TUKS reacts to Varsity Cup dispute

Posted on March 17, 2013

The chairperson of the proceedings was Advocate J. Lubbe, SC.

The outcome of the proceedings was that all the players concerned in the dispute (except one) qualify as bona fide students and, therefore, are eligible to participate in the competition.

In regard to the player considered to be ineligible, the chairperson concluded that the individual was not a bona fide student according to his interpretation of the provisions of the Constitution and Regulations of the competition, even though the player was registered as a student at the University and was performing well academically. Adv. Lubbe SC pronounced in his determination as follows:

“I find that the transgression was neither intentional nor negligent but, rather, technical based on an imperfect interpretation (of the Constitution and Bye-laws).” (Our translation)

UP was sternly reprimanded for the transgression. The University accepts the outcome of the proceedings.

The University would like to point out that the transgression was of a technical nature and relates to a single player from a group of approximately 97 junior and senior players. The player participated in four Varsity Cup matches.

During the 2012 Annual General Meeting (AGM) of the Varsity Cup, a proposal was submitted that would have provided a mechanism to guide decisions about what constitutes a bona fide student that, by its very nature, could be interpreted and treated differently by participating universities. It was proposed that Registrars of the different universities or their representatives should rule on disputes in this regard. That would have prevented divergent interpretations of the rules. Unfortunately, the proposal was not accepted.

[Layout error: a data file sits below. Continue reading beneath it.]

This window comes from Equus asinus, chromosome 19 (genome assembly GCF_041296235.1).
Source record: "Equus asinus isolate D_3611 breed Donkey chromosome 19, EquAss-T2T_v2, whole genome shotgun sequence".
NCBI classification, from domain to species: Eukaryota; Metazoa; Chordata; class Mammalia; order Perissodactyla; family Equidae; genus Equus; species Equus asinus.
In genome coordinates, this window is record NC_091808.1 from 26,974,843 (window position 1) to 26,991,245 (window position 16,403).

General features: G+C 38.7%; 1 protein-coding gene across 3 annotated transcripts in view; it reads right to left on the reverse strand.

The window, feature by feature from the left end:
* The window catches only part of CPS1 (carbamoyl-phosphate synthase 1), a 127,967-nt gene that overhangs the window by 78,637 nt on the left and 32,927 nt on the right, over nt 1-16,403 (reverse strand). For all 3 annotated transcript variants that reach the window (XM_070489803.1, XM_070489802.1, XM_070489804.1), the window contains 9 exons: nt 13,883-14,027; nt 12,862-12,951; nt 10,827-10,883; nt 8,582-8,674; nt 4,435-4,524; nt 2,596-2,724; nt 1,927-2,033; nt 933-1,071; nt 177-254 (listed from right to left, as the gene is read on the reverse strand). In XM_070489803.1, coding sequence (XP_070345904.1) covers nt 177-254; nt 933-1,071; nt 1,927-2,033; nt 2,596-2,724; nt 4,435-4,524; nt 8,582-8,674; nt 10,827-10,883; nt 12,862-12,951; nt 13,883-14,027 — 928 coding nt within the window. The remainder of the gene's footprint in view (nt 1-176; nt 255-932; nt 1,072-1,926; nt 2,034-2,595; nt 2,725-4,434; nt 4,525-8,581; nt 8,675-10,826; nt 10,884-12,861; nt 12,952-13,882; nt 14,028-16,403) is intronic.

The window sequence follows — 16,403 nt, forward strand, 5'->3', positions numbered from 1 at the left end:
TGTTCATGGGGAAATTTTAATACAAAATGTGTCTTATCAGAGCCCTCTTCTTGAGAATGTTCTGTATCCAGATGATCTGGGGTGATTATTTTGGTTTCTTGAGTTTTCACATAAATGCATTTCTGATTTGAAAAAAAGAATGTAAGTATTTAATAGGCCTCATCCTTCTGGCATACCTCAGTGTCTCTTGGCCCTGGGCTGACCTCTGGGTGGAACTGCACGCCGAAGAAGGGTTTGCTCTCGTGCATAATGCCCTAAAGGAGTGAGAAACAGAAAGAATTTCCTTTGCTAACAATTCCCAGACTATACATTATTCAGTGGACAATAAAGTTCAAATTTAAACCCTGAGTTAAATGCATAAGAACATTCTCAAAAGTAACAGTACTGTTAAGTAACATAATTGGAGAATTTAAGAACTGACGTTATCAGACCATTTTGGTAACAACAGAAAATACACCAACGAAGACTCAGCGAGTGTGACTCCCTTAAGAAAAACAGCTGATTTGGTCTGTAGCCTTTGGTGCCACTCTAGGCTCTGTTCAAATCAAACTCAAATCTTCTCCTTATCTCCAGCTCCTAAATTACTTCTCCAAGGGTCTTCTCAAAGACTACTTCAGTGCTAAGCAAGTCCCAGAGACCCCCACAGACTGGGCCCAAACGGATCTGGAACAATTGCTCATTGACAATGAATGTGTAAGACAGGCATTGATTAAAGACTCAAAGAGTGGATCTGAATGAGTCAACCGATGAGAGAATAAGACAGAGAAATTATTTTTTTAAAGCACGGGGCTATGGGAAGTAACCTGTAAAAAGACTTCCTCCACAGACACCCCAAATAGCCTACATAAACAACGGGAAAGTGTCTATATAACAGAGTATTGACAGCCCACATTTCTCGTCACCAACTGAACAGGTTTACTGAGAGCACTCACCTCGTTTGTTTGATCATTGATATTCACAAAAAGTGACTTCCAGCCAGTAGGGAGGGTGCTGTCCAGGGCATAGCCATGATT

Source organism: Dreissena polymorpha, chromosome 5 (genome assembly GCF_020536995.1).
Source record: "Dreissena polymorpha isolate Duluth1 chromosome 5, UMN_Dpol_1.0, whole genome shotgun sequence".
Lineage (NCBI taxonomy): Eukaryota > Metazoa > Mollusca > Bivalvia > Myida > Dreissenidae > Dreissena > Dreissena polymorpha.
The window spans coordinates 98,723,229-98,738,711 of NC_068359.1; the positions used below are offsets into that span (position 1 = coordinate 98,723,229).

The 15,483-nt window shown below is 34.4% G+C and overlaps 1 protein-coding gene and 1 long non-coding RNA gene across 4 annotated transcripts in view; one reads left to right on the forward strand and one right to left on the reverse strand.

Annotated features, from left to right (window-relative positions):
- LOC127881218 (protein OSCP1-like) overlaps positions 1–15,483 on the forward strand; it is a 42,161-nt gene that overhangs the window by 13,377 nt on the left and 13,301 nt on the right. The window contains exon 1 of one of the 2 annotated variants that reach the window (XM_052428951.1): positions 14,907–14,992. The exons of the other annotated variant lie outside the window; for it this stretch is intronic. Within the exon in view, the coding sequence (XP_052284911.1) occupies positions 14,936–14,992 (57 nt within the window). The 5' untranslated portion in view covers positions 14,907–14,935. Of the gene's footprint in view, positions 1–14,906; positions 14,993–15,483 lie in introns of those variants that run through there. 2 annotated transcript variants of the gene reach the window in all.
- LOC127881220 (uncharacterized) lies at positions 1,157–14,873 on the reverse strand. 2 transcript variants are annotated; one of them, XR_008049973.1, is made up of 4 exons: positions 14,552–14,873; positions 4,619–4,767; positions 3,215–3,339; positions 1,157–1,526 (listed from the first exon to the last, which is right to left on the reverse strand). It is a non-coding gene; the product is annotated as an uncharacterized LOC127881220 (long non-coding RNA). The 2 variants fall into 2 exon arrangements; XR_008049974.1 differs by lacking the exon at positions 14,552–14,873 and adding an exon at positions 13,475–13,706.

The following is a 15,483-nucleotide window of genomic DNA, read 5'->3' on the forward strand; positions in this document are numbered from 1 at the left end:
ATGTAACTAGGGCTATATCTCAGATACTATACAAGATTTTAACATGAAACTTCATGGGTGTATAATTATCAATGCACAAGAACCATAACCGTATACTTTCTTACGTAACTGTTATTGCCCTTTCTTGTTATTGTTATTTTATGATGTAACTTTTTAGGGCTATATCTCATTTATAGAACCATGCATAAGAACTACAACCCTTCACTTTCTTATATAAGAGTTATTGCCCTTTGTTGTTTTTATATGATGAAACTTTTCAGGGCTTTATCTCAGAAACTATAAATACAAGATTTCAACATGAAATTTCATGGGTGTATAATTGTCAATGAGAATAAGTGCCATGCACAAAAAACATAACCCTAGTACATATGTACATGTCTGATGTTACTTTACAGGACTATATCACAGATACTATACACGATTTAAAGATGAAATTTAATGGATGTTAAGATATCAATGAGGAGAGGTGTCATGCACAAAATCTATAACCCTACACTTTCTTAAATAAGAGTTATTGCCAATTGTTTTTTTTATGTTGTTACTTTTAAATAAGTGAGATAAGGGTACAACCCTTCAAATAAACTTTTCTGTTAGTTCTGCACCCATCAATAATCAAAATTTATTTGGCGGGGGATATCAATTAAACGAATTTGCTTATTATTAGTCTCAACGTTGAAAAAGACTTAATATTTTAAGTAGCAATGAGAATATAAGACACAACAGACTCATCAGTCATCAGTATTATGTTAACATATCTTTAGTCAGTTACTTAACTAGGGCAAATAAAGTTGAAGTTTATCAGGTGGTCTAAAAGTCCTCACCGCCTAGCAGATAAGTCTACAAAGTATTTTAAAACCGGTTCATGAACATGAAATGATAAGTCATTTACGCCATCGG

Mr. Kobus van der Walt, Director of TuksSport, said the following about the incident that caused the dispute:

“Sportspersons are regularly chosen to participate in junior South African teams or training camps. Unfortunately, the various sports federations do not always take students’ academic programmes into consideration when they organise training camps or international competitions such as the U/20 Rugby World Cup.

“To accommodate this, the University allows students to discontinue in a given year and, where possible, resume their studies in the same year where it is practically and academically possible. Students allowed such concessions are given no special treatment and often take a year or more to complete their academic programmes. Students are often multi-talented individuals and higher education institutions have to provide opportunities for them to develop all their abilities to the full. The finding in the current dispute resolution process is that the Varsity Cup Constitution and Regulations require that a student has to be enrolled for the full duration of the preceding year, and not just a part thereof, to qualify to participate in the competition as a bona fide student”.

In regard to the participation of the student concerned for the rest of the competition, Mr. Van der Walt said:

“The player will be able to participate in the rest of the competition as part of the group of five players that are allowed to participate as non-bona fide students as allowed for in the Constitution. UP’s position is that we are dealing here with a talented student who is performing well academically but who, unfortunately, cannot compete as a bona fide student”.

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